- Detection and support of various third-party plugins, themes, and hosting environments
Then, you can use the settings area to control:
- Cache preloading – this helps you “build” the cache so that your site is consistently fast.
- Minification/concatenation – this helps shrink and combine your CSS/JS files.
- Remove query strings from static resources
- Lazy loading – this delays loading below-the-fold images or videos until a user starts scrolling down the page.
- Defer JS loading
- Disable emojis/embeds
- Combine Google Fonts files
How The WP Rocket Interface Works
As soon as you activate WP Rocket, it will automatically implement the features that I listed above to start speeding up your site…which it makes quite clear in the interface:
This interface is brand new and redesigned for WP Rocket 3.0, so if you read an older WP Rocket review before this one, you might notice that things look a little different.
The main dashboard page lets you quickly clear your cache or preload your cache (more on this in a second). But otherwise, there’s not much going on. To configure WP Rocket’s more advanced settings, you’ll use the sidebar.
Let’s go through each configuration area…
Cache – Basic Cache Options
The Cache tab lets you control how your page caching functions at a basic level. You can:
- Include/exclude mobile users from seeing cached pages.
- Include/exclude logged-in users from seeing cached pages.
- Enable caching on HTTPS pages.
- Choose how long a page remains cached before the cache gets cleared (the default is 10 hours).
Most of the time, you can leave these as the defaults.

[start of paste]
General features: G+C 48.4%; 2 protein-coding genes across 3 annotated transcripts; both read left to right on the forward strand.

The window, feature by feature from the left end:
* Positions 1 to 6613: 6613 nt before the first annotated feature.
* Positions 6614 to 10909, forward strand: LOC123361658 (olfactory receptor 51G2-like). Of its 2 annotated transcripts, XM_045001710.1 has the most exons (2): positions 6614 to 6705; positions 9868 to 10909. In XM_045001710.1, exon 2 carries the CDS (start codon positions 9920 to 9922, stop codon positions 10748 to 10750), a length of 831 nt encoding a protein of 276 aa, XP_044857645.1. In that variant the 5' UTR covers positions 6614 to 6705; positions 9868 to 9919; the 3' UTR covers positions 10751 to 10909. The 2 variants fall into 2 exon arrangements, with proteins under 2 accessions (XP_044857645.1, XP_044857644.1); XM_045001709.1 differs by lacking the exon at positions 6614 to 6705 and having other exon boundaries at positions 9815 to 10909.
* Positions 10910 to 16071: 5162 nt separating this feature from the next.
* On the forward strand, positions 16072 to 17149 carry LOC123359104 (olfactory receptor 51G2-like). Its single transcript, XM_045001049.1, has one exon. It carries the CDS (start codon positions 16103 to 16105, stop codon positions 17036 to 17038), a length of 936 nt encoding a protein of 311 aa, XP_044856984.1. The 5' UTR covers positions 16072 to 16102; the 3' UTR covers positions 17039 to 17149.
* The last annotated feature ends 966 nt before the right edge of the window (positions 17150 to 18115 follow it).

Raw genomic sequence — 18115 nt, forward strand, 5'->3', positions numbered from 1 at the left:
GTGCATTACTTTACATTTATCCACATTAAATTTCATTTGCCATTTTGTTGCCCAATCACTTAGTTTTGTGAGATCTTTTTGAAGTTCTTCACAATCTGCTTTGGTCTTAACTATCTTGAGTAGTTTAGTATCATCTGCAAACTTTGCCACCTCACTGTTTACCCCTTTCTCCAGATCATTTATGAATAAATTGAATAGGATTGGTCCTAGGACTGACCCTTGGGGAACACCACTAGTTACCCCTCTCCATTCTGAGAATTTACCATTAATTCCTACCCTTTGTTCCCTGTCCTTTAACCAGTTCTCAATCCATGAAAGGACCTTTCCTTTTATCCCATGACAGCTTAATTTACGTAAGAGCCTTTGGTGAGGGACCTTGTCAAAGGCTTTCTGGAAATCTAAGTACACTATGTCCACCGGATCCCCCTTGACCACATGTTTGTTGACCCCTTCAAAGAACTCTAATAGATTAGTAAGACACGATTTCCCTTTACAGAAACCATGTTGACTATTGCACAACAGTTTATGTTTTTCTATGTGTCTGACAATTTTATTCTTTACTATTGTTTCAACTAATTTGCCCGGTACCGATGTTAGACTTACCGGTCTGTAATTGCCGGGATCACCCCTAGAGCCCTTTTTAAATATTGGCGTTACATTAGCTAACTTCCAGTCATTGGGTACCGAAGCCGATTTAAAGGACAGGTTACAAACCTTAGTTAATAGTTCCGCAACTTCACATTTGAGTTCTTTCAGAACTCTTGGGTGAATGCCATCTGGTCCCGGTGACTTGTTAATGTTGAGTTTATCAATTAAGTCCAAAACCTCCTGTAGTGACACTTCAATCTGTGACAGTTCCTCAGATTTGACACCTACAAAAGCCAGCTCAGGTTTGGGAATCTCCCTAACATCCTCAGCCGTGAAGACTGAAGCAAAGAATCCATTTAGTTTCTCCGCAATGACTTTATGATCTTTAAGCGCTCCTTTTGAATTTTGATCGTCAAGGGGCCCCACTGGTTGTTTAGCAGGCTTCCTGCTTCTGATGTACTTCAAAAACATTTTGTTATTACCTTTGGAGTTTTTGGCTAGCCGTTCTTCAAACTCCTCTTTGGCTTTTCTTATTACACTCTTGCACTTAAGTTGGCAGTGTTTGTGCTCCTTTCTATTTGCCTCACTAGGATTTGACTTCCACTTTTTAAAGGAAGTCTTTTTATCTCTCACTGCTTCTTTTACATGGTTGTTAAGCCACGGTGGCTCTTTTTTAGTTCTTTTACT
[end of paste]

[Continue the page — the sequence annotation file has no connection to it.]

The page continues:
File Optimization – Minification And Concatenation
The File Optimization tab is where you can set up WP Rocket’s minification and concatenation functionality:
- Minification – shrinks the size of your site’s code by removing unnecessary characters (like whitespace) without changing any functionality.
- Concatenation – reduces the number of files on your site by combining multiple CSS/JS files into one.
You can also set up some other settings like:
- Eliminate render-blocking CSS/JS (PageSpeed Insights is notorious for yelling at you about this issue).
- Combining Google Fonts files (helpful if you use multiple Google Fonts on your site).
- Remove query strings from static resources (this one won’t have a big effect, but it can improve your GTmetrix score, if you care about that).
I recommend enabling as many of these settings as possible. I say as possible because some of the settings for CSS or JS might cause issues with your site (this isn’t WP Rocket’s fault – it’s always a potential issue with minification/concatenation).